How and where do pressure ulcers occur?

How do pressure ulcers occur?

Ischemia has previously been widely recognized as the cause of pressure ulcers and has historically been explained as the sole reason for their development. However, recent research has shown that there is another primary cause of pressure ulcers – cell deformation. Cell deformation typically involves higher and more intense pressure, while ischemia involves lower pressure that lasts for a longer period of time.(1)

(2) Kosiak (1959), (3) Witowski & Parish (1982).

(4) Leopold & Gefen (2013), (5) Gefen et al. (2022).

Coastline rocks

The conflict

What these factors have in common is that both lead to cell death. The significant difference between ischemia and cell deformation is that cell deformation can pose an immediate risk to the patient. This is because pressure ulcers resulting from cell deformation can develop within just a few minutes.(1)(5)

How can we determine whether we are dealing with ischemia or cell deformation? The answer is that it is not possible to know for certain, which is why a solution addressing both factors is needed.

How do we address this?


Pressure ulcers can occur on any part of the body. Particularly vulnerable areas for pressure ulcer development include the sacral area (sacrum), ischial tuberosities (sitting bones), the hip area including the area between the greater trochanter and the iliac crest, as well as the heel and malleolus (ankle bone).

Other body parts can also be affected. Pay special attention to pressure over prominent bony prominences and be aware that medical devices can cause pressure ulcers, such as catheters, plaster casts, nasogastric tubes, oxygen masks, or when a person is intubated. When providing care in a supine or lateral position, additional vulnerable areas include the ears, face, knees, and feet.(1)


What factors increase the risk of pressure ulcers?

Research has identified several risk factors for the development of pressure ulcers. When these factors are combined with pressure and shear, the risk of an individual developing pressure ulcers increases. Some known risk factors to consider include advanced age, malnutrition, and elevated body temperature. It is important to note that individuals with impaired mobility and activity, decreased general health status, being bedridden and/or wheelchair-bound, have an increased risk of developing pressure ulcers.(1)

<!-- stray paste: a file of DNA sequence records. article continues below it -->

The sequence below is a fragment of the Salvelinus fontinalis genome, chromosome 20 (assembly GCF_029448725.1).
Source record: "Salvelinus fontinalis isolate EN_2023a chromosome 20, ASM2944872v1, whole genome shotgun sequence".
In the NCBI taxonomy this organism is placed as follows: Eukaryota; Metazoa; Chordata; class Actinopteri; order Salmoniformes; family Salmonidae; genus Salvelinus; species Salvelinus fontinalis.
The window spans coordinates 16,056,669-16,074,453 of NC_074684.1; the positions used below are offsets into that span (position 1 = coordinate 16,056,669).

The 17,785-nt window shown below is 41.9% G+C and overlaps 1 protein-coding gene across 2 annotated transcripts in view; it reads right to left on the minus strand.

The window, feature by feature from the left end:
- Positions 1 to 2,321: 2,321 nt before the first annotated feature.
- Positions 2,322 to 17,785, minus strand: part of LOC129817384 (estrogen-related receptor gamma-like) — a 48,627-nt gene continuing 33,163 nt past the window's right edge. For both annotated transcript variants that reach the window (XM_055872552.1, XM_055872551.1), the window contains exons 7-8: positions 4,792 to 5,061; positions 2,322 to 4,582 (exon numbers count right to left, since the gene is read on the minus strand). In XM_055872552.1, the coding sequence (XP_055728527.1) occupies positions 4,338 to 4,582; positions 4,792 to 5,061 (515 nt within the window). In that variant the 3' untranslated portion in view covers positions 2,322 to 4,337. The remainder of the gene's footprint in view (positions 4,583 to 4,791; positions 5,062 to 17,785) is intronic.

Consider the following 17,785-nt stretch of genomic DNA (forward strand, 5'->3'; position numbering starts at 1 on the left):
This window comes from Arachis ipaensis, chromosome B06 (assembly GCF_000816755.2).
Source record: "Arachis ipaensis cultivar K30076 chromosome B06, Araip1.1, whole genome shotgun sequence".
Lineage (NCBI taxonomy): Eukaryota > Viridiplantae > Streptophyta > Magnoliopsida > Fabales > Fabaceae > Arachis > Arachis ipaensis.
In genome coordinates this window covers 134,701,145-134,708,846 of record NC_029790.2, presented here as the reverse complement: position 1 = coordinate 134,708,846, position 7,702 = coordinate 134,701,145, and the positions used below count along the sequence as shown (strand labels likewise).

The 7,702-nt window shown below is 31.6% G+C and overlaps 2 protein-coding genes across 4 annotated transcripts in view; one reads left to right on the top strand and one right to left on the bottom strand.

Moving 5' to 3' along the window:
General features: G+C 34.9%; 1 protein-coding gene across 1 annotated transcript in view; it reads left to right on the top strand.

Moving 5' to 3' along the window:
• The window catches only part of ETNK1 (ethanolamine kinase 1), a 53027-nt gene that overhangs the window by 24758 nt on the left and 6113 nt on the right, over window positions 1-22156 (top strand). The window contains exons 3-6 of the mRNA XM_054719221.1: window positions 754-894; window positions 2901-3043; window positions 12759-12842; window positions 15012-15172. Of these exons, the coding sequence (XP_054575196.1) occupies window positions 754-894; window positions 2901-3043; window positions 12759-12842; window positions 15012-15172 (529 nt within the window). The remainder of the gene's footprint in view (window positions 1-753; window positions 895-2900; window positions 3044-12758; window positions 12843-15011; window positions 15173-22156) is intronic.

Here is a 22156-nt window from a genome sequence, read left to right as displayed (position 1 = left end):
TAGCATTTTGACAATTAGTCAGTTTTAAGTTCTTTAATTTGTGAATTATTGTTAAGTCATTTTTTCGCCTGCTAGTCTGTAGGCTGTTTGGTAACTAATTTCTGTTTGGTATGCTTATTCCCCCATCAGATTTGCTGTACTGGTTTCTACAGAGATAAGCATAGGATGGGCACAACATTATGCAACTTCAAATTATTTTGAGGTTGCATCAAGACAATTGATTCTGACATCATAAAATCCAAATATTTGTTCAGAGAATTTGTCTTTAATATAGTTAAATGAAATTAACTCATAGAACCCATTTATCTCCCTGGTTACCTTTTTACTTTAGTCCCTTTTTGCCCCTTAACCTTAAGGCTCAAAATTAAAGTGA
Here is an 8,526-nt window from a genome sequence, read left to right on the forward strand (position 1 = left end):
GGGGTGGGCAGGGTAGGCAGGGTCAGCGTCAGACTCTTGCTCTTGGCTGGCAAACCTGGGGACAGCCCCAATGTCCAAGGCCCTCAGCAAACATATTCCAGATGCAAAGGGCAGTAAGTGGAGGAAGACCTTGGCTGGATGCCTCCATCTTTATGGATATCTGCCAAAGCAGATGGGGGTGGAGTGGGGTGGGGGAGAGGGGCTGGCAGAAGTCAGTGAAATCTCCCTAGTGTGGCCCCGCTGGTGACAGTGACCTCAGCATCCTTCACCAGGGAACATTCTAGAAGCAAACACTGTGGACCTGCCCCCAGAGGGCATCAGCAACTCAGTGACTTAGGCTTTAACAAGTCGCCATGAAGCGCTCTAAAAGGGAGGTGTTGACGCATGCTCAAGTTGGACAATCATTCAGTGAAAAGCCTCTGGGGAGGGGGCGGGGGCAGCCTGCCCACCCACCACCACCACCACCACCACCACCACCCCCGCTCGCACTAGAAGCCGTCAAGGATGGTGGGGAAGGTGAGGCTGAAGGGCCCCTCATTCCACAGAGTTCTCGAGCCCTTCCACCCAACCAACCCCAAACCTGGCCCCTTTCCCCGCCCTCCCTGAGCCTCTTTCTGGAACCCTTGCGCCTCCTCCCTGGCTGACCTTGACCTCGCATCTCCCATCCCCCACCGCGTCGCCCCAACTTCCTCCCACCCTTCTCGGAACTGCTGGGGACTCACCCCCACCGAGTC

Download our Pressure Ulcer Action Plan to learn more

(1) European Pressure Ulcer Advisory Panel, National Pressure Injury Advisory Panel and Pan Pacific Pressure Injury Alliance. Prevention and Treatment of Pressure Ulcers/Injuries: Clinical Practice Guideline. The international Guideline. Emily Haesler (Ed.). EPUAP/NPIAP/PPPIA: 2019
(2) KOSIAK M. (1959). Etiology and pathology of ischemic ulcers. Archives of physical medicine and rehabilitation, 40(2), 62–69.
Witkowski, J. A., & Parish, L. C. (1982). The decubitus ulcer. International journal of dermatology, 21(5), 259.
(3) Witkowski, J. A., & Parish, L. C. (1982). The decubitus ulcer. International journal of dermatology, 21(5), 259.
(4) Leopold, E., & Gefen, A. (2013). Changes in permeability of the plasma membrane of myoblasts to fluorescent dyes with different molecular masses under sustained uniaxial stretching. Medical engineering & physics, 35(5), 601–607.
(5) Gefen, A., Brienza, D. M., Cuddigan, J., Haesler, E., & Kottner, J. (2022). Our contemporary understanding of the aetiology of pressure ulcers/pressure injuries.  International wound journal, 19(3), 692–704.